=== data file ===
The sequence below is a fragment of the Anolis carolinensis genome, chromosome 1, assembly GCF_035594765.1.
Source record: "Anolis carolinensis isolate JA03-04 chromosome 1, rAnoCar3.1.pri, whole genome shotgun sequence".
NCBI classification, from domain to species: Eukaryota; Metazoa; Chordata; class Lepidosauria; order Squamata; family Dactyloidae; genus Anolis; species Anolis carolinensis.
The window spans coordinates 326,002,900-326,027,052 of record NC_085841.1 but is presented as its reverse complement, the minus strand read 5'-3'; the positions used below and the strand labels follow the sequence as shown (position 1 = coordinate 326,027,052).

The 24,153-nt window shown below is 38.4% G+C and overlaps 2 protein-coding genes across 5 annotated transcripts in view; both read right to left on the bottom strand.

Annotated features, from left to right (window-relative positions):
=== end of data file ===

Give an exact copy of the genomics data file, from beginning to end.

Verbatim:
The sequence below is a fragment of the Anolis carolinensis genome, chromosome 1, assembly GCF_035594765.1.
Source record: "Anolis carolinensis isolate JA03-04 chromosome 1, rAnoCar3.1.pri, whole genome shotgun sequence".
NCBI classification, from domain to species: Eukaryota; Metazoa; Chordata; class Lepidosauria; order Squamata; family Dactyloidae; genus Anolis; species Anolis carolinensis.
The window spans coordinates 326,002,900-326,027,052 of record NC_085841.1 but is presented as its reverse complement, the minus strand read 5'-3'; the positions used below and the strand labels follow the sequence as shown (position 1 = coordinate 326,027,052).

The 24,153-nt window shown below is 38.4% G+C and overlaps 2 protein-coding genes across 5 annotated transcripts in view; both read right to left on the bottom strand.

Annotated features, from left to right (window-relative positions):